The Rising Cost of HS2
A draft copy of a review into the HS2 high-speed railway linking London and the North of England says it should be built, despite its rising cost.
The government-commissioned review, launched in August, will not be published until after the election.
It says the project might cost even more than its current price of £88bn.
Members of the panel which produced the review have told the BBC that the draft recommends that HS2 should be built with only relatively minor alterations.
These include reducing the number of trains per hour from 18 to 14, which is in line with other high-speed networks around the world.
The document says that even the most controversial stretch of the railway - linking west London to central London - should go ahead.
Business leaders and politicians in the North of England have welcomed the review's preliminary findings.
But the draft does not have the support of the review's deputy chair, Lord Berkeley.
In a letter seen by the BBC, he criticised the review's "lack of balance" and said the cost of the scheme had not been properly scrutinised.
In the letter, sent to Doug Oakervee, the chairman of the review panel, Lord Berkeley said about the review: "I cannot support its conclusions or recommendations.
"My concerns are about the process of the report's preparation and its outcome.
"We had to complete the work in a very short time. I also detected a trend in many of the discussions within the review to accept that HS2 will go ahead.... rather than look at the pros and cons of alternative options.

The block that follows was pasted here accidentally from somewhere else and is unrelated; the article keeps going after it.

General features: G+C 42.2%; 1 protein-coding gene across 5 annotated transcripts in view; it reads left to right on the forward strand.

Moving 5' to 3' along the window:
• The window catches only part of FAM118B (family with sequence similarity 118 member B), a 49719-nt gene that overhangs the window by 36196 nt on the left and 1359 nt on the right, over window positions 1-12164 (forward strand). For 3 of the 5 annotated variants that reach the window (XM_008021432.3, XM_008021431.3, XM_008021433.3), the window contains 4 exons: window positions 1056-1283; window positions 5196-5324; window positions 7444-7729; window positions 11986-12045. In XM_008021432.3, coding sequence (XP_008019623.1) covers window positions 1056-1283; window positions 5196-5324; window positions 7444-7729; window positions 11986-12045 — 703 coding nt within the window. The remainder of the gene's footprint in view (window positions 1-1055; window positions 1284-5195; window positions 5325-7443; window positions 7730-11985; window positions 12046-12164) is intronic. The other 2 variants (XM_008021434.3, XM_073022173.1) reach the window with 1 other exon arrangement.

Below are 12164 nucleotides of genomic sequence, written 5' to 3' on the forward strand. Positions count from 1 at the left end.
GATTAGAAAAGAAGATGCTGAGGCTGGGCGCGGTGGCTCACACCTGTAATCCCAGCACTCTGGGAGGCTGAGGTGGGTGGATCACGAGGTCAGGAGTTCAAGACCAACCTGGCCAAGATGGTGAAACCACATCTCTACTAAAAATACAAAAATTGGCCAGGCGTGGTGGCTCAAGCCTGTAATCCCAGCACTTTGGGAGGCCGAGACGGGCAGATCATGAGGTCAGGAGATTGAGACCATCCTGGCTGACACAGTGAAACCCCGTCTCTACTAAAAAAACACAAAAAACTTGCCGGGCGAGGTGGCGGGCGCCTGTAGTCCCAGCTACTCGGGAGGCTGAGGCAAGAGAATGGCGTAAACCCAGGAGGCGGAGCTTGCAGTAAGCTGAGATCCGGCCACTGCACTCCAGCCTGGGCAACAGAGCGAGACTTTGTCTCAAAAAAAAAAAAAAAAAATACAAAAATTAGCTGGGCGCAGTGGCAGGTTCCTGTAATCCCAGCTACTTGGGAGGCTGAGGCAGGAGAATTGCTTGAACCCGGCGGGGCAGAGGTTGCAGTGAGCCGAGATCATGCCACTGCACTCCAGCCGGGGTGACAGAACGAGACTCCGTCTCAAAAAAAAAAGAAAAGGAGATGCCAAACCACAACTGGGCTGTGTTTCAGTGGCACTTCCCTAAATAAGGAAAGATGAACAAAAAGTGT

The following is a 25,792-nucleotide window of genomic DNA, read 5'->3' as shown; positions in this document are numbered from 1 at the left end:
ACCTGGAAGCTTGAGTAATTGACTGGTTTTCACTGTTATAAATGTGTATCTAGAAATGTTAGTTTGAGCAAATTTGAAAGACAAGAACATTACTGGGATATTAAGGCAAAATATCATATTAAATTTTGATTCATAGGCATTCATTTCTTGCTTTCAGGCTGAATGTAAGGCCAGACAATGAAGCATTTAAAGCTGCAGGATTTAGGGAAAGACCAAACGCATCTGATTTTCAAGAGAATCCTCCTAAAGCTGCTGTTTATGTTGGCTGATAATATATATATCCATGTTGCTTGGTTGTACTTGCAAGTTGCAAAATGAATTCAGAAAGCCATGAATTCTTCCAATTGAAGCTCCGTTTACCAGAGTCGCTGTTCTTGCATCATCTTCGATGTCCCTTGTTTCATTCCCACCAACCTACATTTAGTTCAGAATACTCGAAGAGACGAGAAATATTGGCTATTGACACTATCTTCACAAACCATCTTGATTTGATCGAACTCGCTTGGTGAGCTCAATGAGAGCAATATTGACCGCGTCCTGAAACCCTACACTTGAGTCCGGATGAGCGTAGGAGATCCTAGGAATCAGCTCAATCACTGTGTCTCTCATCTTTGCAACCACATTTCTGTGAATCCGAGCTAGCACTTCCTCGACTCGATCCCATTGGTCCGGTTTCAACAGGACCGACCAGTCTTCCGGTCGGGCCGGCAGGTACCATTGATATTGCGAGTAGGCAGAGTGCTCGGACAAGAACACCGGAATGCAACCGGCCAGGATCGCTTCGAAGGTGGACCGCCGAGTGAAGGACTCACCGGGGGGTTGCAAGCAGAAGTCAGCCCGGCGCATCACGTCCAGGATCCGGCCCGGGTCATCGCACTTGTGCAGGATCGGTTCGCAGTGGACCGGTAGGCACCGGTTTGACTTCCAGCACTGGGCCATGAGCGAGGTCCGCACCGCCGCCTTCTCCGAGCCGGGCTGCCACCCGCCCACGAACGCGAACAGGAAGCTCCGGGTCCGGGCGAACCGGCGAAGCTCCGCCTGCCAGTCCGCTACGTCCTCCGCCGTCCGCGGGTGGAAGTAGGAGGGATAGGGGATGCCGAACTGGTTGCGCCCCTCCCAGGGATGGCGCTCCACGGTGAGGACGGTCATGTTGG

"I reserve the right to publish my own alternative report in due course."
A report in The Times says that the review found that without HS2, "large ticket price rises" would be needed to discourage people from travelling at peak times.
Henri Murison, director of the Northern Powerhouse Partnership, said: "The Northern Powerhouse Independent Review on HS2 said that there were no identified credible alternatives to HS2 in order to deliver the same capacity, and that it has the potential to unlock greater growth in the North and Midlands.
"It is welcome that their recommendations are mirrored by the government's own Oakervee Review."
However, Penny Gaines, chairwoman of the Stop HS2 campaign, said: "HS2 was a bad project when it was originally announced and was supposed to cost £33bn, it was a bad project when it was supposed to cost £55bn and it is a bad project now the cost is expected to be more than £88bn.
"It should be cancelled as soon as possible, so the government can focus on the real transport priorities."
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